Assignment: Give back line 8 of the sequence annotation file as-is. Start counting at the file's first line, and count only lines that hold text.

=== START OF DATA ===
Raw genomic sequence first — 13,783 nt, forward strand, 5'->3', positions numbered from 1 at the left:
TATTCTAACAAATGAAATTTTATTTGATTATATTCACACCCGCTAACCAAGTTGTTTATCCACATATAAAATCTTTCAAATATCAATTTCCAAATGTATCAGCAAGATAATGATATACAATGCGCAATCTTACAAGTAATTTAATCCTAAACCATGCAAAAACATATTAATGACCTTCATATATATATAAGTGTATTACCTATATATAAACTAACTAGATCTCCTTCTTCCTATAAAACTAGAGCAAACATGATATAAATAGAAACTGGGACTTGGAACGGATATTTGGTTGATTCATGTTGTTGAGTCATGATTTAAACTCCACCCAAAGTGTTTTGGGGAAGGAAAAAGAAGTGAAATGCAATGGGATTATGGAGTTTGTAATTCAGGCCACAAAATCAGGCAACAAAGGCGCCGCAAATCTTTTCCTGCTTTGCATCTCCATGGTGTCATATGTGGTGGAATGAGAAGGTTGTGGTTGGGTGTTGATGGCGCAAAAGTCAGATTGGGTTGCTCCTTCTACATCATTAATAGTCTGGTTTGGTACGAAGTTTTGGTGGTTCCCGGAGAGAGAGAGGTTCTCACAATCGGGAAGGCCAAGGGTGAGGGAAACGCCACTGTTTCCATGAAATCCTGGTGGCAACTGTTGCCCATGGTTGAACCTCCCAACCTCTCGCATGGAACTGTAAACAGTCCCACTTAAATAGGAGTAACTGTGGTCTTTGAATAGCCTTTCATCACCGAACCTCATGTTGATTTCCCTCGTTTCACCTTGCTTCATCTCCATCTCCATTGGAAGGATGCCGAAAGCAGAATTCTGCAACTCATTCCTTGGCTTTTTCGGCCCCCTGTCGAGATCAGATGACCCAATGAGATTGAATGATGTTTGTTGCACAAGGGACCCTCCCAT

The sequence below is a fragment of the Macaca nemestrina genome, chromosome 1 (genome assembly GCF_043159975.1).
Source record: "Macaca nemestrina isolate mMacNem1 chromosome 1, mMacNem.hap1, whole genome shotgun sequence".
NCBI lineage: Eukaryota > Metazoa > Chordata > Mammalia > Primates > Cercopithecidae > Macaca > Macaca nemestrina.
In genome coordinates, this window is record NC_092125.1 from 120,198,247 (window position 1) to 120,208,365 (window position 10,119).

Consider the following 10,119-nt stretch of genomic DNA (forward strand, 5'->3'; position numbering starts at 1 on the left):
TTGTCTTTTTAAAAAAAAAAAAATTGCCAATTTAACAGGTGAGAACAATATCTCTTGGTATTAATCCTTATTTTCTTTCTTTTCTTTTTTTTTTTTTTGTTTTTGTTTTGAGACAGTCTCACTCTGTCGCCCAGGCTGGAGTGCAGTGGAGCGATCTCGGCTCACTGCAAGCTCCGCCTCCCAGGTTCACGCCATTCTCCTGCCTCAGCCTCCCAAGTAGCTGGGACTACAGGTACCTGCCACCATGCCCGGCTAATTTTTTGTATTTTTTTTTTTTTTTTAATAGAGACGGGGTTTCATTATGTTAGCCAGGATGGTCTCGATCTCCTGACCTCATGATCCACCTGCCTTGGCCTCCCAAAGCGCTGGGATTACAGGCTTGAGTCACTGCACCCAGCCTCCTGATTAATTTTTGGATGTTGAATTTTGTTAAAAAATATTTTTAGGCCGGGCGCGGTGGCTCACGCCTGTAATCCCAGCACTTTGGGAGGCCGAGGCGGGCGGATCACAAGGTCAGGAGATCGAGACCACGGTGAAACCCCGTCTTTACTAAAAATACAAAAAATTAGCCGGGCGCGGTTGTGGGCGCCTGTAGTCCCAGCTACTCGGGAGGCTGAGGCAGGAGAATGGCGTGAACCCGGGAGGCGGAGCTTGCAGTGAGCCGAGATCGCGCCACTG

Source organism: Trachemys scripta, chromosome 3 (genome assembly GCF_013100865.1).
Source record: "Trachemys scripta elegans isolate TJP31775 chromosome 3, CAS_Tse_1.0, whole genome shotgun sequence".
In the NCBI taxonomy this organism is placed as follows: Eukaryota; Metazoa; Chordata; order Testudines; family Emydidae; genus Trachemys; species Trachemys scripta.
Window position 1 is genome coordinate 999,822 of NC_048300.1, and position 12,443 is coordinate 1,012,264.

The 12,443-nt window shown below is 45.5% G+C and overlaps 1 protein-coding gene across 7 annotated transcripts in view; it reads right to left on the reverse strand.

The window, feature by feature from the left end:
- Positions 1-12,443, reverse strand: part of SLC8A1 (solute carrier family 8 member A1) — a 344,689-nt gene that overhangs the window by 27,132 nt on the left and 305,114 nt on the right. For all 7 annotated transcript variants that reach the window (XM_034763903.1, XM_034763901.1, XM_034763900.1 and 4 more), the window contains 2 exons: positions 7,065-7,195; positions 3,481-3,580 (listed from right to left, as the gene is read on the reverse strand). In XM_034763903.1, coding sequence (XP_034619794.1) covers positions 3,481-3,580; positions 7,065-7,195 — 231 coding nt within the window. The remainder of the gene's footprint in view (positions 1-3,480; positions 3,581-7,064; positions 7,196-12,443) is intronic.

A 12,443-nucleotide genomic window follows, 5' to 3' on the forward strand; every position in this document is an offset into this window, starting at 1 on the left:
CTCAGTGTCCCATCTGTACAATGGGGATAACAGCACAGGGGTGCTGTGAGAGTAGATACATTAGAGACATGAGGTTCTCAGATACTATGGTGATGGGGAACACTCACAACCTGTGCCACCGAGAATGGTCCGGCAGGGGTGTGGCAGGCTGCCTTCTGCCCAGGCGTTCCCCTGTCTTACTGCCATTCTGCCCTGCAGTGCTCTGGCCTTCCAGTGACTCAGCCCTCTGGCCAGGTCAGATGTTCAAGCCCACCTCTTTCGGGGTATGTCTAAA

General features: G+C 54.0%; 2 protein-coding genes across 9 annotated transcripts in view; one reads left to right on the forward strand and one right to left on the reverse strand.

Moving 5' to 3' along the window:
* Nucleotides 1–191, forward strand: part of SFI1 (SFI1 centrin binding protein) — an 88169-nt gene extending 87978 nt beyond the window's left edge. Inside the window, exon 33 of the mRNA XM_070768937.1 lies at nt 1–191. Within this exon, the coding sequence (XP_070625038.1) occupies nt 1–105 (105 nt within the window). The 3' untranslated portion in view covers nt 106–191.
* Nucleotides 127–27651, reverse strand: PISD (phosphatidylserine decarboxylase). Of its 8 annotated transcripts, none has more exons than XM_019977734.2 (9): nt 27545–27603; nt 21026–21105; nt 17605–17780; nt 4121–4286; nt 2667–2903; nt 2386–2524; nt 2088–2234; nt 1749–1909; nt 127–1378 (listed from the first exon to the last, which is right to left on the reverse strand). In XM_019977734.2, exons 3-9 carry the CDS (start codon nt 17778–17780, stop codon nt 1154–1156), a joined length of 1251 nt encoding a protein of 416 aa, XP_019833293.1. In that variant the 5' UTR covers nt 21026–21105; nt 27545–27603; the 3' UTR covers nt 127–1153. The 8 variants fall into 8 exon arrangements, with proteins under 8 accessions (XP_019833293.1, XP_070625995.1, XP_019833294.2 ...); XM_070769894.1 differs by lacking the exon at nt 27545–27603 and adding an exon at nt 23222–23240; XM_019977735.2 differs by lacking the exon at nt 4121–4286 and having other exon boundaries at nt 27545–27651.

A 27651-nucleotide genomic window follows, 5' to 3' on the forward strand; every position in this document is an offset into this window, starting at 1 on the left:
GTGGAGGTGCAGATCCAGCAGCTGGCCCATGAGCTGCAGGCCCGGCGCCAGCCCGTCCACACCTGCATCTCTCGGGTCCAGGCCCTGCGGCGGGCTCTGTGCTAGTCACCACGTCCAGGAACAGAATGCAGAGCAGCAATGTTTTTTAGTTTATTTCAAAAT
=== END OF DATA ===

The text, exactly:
TTGTCTTTTTAAAAAAAAAAAAATTGCCAATTTAACAGGTGAGAACAATATCTCTTGGTATTAATCCTTATTTTCTTTCTTTTCTTTTTTTTTTTTTTGTTTTTGTTTTGAGACAGTCTCACTCTGTCGCCCAGGCTGGAGTGCAGTGGAGCGATCTCGGCTCACTGCAAGCTCCGCCTCCCAGGTTCACGCCATTCTCCTGCCTCAGCCTCCCAAGTAGCTGGGACTACAGGTACCTGCCACCATGCCCGGCTAATTTTTTGTATTTTTTTTTTTTTTTTAATAGAGACGGGGTTTCATTATGTTAGCCAGGATGGTCTCGATCTCCTGACCTCATGATCCACCTGCCTTGGCCTCCCAAAGCGCTGGGATTACAGGCTTGAGTCACTGCACCCAGCCTCCTGATTAATTTTTGGATGTTGAATTTTGTTAAAAAATATTTTTAGGCCGGGCGCGGTGGCTCACGCCTGTAATCCCAGCACTTTGGGAGGCCGAGGCGGGCGGATCACAAGGTCAGGAGATCGAGACCACGGTGAAACCCCGTCTTTACTAAAAATACAAAAAATTAGCCGGGCGCGGTTGTGGGCGCCTGTAGTCCCAGCTACTCGGGAGGCTGAGGCAGGAGAATGGCGTGAACCCGGGAGGCGGAGCTTGCAGTGAGCCGAGATCGCGCCACTG